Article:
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Blender Flush Rivet textures, Blender, MSFS

Does anyone have advice on how to texture flush rivet lines?

I've tried to make my own normal map by making an individual rivet & multiplying that in Blender as an array modifier in a bunch of ways. The result has been tons of artifacts that look like, well... bad.

I expect I'll need to look into some kind of resource, if someone could point me in the right direction. I don't even think I know enough to being asking about the right strategy here.
I'd recommend using the MSFS Decal texture. If memory serves me correctly the plugin doesn't setup up the shading for the MSFS Decal correctly and leaves of one of the connections. I've included the fixed Shading setup in the attached screenshot for reference.

Your rivet texture can use a normal map to either appear as a normal raised rivet or a flush one. I use a fair amount of scaling on the bump map but it does take a few goes to get it correct as what you see in Blender is not the same as how it will appear in MSFS. I'd recommend making a test texture with a number of variations and then loading that in MSFS to choose the best one otherwise you will do a lot of going back and forth.
If you dont want to place each rivet manually , you can also model long stripes along the fuselage and create a UV layout, where the stripe stretches across several UV tiles, so that you only need to draw one rivet and it gets automatically repeated across the fuselage. Asobo did that on some planes, I think it is described in the SDK.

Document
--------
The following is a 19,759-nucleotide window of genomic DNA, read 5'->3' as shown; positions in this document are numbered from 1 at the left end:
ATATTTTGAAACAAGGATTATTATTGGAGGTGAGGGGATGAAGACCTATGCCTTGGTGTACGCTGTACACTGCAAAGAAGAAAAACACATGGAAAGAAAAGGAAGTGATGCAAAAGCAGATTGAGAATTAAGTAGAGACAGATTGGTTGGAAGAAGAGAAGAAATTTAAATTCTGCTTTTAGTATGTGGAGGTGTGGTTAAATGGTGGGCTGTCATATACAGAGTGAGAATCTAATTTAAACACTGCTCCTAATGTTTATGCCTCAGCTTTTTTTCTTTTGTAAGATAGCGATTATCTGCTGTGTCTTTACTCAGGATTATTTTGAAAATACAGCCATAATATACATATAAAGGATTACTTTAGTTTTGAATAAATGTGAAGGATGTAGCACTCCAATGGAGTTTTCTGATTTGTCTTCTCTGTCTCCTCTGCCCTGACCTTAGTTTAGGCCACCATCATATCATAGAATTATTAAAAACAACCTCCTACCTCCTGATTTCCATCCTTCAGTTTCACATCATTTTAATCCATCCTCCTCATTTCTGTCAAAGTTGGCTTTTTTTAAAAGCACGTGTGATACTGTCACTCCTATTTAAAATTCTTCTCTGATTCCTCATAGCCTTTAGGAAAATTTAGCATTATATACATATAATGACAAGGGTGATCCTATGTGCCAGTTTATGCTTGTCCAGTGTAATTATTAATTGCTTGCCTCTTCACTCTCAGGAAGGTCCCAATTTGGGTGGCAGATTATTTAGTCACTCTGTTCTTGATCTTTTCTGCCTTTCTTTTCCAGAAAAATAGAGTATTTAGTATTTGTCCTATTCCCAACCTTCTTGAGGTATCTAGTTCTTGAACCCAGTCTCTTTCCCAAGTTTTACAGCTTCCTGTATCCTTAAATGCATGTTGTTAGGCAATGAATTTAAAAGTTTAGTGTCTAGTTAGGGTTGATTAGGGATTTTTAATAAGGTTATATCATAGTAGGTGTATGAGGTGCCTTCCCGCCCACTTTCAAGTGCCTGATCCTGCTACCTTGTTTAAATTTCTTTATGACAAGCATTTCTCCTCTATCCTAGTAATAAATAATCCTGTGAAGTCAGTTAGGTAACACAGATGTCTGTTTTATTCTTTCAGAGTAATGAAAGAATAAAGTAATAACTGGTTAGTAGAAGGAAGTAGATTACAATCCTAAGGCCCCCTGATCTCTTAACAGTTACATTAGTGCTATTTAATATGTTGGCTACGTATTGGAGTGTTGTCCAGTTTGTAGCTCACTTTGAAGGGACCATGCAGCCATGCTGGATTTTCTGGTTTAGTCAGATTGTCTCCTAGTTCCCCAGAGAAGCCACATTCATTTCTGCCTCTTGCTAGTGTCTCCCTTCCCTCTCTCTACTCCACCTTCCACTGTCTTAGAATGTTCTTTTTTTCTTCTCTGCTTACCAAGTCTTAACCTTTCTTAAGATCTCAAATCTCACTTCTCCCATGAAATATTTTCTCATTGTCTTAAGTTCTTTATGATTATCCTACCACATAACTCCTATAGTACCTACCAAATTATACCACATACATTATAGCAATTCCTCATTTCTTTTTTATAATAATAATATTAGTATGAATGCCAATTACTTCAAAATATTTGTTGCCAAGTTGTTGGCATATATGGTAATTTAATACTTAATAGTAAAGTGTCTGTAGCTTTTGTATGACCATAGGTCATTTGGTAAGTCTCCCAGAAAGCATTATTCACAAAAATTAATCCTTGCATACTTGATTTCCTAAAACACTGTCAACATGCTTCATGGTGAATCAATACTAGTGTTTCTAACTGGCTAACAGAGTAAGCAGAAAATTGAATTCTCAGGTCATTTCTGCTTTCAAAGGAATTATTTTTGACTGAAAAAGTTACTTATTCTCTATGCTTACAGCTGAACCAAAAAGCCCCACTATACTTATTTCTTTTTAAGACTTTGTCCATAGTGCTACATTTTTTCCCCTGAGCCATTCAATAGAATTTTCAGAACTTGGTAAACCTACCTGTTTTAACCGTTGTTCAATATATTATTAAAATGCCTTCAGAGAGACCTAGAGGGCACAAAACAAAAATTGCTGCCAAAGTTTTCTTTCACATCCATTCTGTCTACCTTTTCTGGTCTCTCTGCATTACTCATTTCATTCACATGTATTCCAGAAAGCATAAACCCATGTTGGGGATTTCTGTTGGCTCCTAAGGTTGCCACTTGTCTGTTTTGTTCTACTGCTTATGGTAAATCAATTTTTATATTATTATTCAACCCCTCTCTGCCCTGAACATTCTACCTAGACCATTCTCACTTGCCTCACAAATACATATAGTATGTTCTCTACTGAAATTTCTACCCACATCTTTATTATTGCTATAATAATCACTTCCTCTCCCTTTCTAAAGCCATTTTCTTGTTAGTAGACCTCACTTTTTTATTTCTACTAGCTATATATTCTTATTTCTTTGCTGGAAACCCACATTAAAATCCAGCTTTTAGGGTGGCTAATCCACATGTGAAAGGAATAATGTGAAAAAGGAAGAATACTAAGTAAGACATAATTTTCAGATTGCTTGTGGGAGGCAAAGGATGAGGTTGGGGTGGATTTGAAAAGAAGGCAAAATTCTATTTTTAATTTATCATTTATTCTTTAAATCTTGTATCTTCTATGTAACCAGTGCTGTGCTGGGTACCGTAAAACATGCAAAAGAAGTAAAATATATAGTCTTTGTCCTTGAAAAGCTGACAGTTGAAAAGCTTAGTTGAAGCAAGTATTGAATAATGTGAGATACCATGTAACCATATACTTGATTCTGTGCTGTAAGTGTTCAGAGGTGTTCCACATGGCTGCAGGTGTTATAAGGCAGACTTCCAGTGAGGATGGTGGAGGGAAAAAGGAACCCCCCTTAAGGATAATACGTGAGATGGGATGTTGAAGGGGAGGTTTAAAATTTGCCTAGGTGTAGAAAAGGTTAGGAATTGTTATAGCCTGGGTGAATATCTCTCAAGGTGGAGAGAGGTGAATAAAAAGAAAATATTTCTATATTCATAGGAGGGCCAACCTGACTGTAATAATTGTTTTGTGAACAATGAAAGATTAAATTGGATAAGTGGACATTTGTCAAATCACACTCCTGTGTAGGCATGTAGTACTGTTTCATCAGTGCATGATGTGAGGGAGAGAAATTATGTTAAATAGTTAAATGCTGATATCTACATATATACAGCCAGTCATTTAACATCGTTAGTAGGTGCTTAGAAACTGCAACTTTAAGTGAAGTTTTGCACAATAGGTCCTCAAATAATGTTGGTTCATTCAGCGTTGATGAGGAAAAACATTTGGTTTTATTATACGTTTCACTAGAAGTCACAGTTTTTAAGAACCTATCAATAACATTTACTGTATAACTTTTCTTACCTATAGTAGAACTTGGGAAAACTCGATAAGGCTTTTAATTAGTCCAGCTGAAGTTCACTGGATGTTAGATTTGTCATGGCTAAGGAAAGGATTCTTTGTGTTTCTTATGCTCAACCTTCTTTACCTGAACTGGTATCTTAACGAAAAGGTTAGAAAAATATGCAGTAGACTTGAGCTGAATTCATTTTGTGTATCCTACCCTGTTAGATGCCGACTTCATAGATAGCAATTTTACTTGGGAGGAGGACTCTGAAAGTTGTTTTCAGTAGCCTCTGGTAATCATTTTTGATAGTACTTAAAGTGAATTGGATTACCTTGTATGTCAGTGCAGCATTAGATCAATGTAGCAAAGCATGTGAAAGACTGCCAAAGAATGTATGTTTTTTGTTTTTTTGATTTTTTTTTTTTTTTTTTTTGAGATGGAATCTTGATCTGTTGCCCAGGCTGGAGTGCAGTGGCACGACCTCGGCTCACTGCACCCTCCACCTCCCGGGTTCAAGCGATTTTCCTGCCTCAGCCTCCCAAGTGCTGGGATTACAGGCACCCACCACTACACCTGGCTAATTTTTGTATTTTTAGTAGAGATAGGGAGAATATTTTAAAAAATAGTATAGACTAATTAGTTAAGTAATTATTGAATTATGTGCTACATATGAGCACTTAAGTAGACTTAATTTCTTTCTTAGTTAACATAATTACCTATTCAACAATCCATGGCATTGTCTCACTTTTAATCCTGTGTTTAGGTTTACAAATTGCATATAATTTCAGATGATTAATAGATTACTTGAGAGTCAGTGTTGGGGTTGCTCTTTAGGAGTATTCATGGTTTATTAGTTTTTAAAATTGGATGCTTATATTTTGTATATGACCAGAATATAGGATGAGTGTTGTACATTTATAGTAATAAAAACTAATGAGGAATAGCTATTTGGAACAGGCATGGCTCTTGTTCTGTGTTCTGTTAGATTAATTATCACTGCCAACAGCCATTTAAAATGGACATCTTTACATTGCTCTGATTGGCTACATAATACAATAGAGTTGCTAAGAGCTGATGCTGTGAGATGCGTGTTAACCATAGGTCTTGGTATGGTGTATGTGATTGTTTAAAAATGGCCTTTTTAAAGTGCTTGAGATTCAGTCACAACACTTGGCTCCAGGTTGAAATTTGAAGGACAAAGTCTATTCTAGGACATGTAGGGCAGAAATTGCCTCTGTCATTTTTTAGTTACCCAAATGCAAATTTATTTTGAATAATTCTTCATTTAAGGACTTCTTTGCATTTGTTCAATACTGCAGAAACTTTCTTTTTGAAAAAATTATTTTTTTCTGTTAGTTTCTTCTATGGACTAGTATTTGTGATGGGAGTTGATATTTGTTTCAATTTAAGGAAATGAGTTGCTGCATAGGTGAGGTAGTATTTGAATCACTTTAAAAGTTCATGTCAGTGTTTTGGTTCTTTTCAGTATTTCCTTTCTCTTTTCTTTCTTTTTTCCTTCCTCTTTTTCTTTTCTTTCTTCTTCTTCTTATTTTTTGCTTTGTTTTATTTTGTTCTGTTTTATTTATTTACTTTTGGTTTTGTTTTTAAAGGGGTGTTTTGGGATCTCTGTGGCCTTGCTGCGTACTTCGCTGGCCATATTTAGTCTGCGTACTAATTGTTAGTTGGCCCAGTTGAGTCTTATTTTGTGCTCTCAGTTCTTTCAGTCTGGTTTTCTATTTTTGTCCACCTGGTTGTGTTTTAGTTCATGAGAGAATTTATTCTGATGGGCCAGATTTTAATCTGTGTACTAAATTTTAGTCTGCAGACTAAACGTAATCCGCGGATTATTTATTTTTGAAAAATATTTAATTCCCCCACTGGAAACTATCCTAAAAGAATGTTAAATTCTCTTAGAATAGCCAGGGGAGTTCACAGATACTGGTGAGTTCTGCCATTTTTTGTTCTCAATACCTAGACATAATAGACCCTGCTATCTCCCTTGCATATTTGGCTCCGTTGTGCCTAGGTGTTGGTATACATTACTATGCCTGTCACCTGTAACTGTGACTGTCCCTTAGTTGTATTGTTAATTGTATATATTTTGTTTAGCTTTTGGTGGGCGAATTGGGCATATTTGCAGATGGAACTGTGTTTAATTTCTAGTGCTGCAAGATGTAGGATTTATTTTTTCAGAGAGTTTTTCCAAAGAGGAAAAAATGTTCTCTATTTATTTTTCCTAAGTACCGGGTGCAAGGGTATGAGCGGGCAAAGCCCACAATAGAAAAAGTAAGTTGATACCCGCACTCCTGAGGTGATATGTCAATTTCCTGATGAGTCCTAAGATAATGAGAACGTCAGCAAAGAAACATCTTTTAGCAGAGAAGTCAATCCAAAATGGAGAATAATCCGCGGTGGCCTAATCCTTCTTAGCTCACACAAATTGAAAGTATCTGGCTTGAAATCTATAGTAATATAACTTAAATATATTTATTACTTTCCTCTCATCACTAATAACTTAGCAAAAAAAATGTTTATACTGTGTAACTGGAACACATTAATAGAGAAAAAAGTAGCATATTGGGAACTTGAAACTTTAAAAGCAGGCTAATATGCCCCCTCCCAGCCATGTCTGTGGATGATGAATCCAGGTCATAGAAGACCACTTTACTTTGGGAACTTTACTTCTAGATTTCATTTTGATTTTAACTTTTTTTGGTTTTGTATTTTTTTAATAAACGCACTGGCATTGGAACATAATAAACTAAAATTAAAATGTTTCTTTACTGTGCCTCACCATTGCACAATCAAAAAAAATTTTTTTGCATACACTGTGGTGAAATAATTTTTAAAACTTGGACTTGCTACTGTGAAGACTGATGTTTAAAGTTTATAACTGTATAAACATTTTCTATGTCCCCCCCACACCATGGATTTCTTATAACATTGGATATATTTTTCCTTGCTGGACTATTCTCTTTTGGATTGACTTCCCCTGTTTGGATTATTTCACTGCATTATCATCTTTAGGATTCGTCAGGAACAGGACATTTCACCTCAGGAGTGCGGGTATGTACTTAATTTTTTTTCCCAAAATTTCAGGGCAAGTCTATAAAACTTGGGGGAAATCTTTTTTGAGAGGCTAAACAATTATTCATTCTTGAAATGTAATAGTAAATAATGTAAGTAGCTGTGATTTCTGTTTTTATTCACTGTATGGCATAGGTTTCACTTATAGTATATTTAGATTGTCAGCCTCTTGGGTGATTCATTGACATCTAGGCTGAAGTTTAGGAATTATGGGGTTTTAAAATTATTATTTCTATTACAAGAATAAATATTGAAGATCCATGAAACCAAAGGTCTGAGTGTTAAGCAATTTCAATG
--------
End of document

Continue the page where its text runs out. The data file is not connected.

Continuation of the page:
The shading is then the same as mentioned above.

those pink lines are the rivets:

Screen Shot 10-05-21 at 12.14 PM.JPG
Screen Shot 10-05-21 at 12.14 PM 001.JPG

UV layout of those stripes. Those are all ontop of each other and spreading across several UVs, so you only need to draw one rivet and they get repeated.

Screen Shot 10-05-21 at 12.15 PM.JPG
Screen Shot 10-05-21 at 12.18 PM.JPG


Screen Shot 10-05-21 at 12.46 PM.JPG
Screen Shot 10-05-21 at 12.47 PM.JPG
A bit of background info here perhaps? Mostly anecdotal for entertainment, but quite relevant if you are trying to create a rivet texture as authentically as possible. As an aerospace engineer I learned my trade from the roots up. Rivetting is a basic skill that most aircraft mechanical people learn. So here are a few thoughts about real world rivetting:

On the outside of the aircraft you generally get to see solid rivets or break-head pop rivets (frowned upon, but useable in battle damage repair). a.k.a Tucker Pops. There are break stem and break neck varieties where the break neck leaves the hole in the pop rivet filled with the head piece of the rivet stem and the break neck where the stem pulls off further from the end of the stem and leaves a hole can seep into the fuselage behind the skin. The main reason an aircraft repair team or manufacturer never use the "Tucker Pop" variant is that break neck or stem - just think where the debris goes when the rivet is set. Even those break neck rivets can wear loose and allow the "plug" to end up as debris somewhere.